***Sambo has been in a pretty foul mood since we came home from Christmas. I think he's extremely bored. When I take him somewhere fun, he's happy and when we come home he loses it. *Sigh* He's given the term "temper tantrum" a whole new meaning this week.
***Without even realizing it, it turns out I frequently refer to Sambo as "your brother" when speaking to Buddy. I'll say, "Can you go get your brother a drink?" Or, "Can you read your brother a story?" In my sub-conscious I think I was trying to instill a sense of brotherly love. Well, the other day Sambo was bugging me in the bathroom, so I told him to go out and go find his brother. I said, "Where is your brother?" He got the sweetest grin on his face and pointed with both hands to himself. I was totally confused, so I asked again, "Where is your brother?" Again, he pointed to himself.
Oh my gosh. He thinks one of his nicknames (and he has a LOT) is "your brother." How adorable is that?
***Sambo was evaluated today for early intervention services. After a few minutes with us, the two evaluators sweetly told me that their services are reserved for severely developmentally delayed children who have serious special needs. They serve babies ages 0-2, and since the range of normal development for babies is so wide, a child has to be below the 2 percent rage to qualify in any area of the developmental areas they test. I told them I understood and reiterated why I was there. They proceeded with the testing asking me a million questions and observed him for about an hour and a half. The typical test takes closer to three hours apparently to account for breaks for the child, temper tantrums, a child that just won't cooperate, whatever. Well, including a diaper change break, we were done in far less time because Sambo is a superstar. The evaluators were very impressed by how well he listened and cooperated and did every single thing they asked of him. When they stepped out to tabulate their findings, they reminded me that their services were for seriously delayed children and he was extremely highly functioning, so I shouldn't get my hopes up.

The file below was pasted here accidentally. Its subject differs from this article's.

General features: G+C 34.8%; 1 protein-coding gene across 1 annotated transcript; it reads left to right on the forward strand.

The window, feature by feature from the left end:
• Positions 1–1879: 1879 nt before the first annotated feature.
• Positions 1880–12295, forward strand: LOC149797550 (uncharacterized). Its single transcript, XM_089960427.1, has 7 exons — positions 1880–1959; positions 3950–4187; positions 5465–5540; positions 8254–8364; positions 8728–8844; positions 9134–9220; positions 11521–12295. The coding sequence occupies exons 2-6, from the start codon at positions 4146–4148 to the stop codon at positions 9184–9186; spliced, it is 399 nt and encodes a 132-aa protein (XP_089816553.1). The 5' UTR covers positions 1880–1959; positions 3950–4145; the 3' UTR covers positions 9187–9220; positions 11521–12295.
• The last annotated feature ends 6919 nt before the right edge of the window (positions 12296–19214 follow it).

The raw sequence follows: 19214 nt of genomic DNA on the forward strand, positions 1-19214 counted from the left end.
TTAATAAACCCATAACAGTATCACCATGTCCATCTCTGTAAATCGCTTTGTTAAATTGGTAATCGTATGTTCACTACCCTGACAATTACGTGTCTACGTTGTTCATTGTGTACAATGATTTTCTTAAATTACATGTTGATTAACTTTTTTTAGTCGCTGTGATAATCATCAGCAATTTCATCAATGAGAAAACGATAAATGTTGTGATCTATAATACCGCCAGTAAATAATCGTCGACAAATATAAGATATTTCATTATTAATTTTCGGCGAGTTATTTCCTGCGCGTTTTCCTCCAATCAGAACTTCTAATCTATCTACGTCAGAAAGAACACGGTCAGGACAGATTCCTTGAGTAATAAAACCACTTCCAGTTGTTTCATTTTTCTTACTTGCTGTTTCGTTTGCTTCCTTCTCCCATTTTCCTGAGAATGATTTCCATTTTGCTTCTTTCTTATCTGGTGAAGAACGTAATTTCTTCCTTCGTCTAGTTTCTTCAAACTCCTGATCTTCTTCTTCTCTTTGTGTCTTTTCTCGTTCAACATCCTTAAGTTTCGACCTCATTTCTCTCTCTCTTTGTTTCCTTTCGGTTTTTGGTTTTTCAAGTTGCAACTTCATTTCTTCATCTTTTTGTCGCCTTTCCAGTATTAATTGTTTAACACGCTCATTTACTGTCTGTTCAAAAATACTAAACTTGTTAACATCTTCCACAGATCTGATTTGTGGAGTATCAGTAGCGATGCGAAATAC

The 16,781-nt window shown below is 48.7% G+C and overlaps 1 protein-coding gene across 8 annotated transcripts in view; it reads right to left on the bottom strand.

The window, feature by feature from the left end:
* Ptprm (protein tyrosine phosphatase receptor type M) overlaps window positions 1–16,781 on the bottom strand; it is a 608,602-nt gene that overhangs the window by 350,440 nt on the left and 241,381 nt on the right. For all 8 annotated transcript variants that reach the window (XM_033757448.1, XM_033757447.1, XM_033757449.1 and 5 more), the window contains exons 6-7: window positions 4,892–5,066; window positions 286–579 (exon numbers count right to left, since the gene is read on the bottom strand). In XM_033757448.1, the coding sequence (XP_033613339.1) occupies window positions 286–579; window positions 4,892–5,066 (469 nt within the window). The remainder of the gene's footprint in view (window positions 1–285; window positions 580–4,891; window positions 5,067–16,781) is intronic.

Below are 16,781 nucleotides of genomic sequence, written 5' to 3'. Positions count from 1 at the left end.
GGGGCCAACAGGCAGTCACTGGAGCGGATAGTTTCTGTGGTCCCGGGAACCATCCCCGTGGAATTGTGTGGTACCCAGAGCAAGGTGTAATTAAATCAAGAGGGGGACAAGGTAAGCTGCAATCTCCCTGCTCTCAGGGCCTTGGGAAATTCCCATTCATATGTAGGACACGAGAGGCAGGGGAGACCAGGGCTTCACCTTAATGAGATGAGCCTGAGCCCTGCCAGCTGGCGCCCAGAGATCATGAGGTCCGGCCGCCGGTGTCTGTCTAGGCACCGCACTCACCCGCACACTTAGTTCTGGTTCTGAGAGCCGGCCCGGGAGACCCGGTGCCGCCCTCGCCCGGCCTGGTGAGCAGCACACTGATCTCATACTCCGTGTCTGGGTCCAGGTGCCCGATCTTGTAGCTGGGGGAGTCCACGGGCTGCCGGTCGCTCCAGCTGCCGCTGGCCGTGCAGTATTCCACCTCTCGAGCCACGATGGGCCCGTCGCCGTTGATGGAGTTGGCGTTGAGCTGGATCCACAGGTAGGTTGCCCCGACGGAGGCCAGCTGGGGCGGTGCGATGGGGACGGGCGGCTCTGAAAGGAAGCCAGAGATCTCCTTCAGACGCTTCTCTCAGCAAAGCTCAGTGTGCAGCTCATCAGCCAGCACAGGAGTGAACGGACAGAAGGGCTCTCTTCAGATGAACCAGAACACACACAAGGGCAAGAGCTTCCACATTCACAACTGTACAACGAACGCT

Well, a few minutes later they came back and announced they got the shock of their careers and he did indeed fall below the 2 percent for speech. One lady told me that she was so shocked at how well he has learned to over-compensate for his total inability to speak. He is so compliant and such a good listener and easy going and speaks so well with his eyes and his hand gestures, she, even a professional, got fooled into thinking he talks.
Well he doesn't, and I am so proud that I trusted my mother's intuition to get him evaluated now while he's young and the services are free and accessible. So for the next year we'll have a speech therapist come to our home to train me on special tricks and techniques to help him learn to speak. Yay!
***I was a substitute cub scout leader this week for wolf's den meeting. I have never done this before and I seriously loved it. We painted heart napkin holders and then screwed them together. Then they ran around the gym acting like different animals and we finished with a discussion about developing healthy habits. They are going to fill out a health chart for two weeks and they were asked to: drink 6-8 glasses of water a day, play and run every day, wash their hands before meals, and "take a shower involving soap" every day. I about died of laughter because that was in the wolf book. But then the boys proceeded to argue about how that's not fair or fun and their moms say they don't have to do that and I laughed even harder.
For some reason only three boys showed up, so we had enough supplies for my boys to participate, so they painted too. I sort of knew all boys were hyper, but holy cow. These cub scouts were crazy hyper. I often say I don't understand why I have the two most hyper children on the face of the earth. It was reassuring (and a little disturbing) to realize my boys are normal after all. In fact, the disturbing part was realizing that there is no difference in maturity level or cleanliness (remember we were painting) between a 2-year old, a 6-year old and the 8-year old scouts. Yikes! But at least I know this in advance so I won't have the urge to shoot myself in the head when Buddy never grows out of his constant hyper-active stage.